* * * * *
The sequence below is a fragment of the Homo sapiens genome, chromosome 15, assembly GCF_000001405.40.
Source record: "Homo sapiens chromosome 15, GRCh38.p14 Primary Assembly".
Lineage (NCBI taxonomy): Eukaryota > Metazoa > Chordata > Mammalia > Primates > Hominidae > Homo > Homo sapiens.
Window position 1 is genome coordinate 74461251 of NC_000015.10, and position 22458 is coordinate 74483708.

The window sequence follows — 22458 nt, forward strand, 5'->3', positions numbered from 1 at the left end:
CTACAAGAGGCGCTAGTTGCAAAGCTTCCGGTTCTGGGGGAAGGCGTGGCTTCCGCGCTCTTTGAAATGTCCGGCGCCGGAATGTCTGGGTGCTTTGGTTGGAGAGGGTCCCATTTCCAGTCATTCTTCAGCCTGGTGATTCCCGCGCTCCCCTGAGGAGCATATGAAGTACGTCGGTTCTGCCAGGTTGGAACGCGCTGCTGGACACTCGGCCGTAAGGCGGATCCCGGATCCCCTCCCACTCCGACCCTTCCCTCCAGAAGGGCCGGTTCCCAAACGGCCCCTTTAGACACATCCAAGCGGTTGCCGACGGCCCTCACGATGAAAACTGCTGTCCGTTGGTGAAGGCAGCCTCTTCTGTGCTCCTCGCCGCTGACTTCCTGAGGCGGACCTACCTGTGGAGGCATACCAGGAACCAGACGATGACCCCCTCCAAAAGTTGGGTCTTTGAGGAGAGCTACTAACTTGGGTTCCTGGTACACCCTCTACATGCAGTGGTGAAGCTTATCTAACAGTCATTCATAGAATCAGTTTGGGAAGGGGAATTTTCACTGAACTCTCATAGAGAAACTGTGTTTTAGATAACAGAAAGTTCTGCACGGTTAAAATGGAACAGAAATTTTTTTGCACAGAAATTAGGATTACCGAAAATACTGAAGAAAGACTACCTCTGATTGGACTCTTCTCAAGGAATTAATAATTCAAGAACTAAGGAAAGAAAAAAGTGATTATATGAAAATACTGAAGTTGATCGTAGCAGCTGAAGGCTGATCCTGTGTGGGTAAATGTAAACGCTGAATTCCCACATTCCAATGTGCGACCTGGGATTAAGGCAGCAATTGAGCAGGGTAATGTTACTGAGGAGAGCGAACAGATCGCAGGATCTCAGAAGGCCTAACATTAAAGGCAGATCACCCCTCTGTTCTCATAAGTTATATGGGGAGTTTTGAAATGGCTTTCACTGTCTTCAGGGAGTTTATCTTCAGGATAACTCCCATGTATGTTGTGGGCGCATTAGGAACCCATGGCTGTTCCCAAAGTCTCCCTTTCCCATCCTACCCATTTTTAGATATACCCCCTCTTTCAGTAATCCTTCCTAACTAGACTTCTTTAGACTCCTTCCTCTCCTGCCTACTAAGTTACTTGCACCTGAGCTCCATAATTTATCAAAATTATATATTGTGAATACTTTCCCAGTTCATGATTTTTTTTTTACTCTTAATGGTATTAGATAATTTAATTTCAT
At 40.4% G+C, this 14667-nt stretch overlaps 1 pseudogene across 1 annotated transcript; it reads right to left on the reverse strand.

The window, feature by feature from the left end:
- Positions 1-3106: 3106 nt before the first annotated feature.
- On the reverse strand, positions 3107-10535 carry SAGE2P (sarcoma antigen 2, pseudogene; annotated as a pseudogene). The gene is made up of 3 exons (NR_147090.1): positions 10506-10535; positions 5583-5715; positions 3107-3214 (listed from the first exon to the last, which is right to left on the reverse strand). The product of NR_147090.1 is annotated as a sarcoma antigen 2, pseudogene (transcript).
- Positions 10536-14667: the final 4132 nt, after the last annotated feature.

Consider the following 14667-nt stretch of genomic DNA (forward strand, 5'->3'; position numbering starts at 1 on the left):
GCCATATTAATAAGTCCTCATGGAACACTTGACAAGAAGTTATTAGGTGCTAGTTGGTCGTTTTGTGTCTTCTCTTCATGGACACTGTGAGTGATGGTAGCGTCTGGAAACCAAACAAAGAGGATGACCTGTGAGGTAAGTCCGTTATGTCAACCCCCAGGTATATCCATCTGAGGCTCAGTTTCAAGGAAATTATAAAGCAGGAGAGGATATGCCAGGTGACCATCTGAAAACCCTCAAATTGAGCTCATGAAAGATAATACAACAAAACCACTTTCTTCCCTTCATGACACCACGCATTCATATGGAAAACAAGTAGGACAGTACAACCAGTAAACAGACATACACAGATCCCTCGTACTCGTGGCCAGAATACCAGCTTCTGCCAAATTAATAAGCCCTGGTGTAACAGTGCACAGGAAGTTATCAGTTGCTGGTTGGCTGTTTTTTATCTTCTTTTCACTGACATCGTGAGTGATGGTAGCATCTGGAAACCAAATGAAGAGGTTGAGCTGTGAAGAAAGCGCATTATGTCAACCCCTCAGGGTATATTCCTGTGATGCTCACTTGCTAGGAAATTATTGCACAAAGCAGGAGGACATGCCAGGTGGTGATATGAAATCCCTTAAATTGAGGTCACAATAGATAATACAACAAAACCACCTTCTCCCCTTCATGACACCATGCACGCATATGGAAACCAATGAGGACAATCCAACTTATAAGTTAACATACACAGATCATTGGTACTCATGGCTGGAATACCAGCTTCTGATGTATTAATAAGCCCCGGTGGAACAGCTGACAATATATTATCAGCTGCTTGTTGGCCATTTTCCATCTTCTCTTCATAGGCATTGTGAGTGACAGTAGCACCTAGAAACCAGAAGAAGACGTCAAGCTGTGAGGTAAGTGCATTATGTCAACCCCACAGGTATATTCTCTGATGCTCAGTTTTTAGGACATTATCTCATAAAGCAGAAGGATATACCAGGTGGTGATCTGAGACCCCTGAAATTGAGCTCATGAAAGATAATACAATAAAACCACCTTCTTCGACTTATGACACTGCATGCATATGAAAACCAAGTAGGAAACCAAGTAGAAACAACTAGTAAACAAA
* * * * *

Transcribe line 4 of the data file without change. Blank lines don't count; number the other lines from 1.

Window position 1 is genome coordinate 74461251 of NC_000015.10, and position 22458 is coordinate 74483708.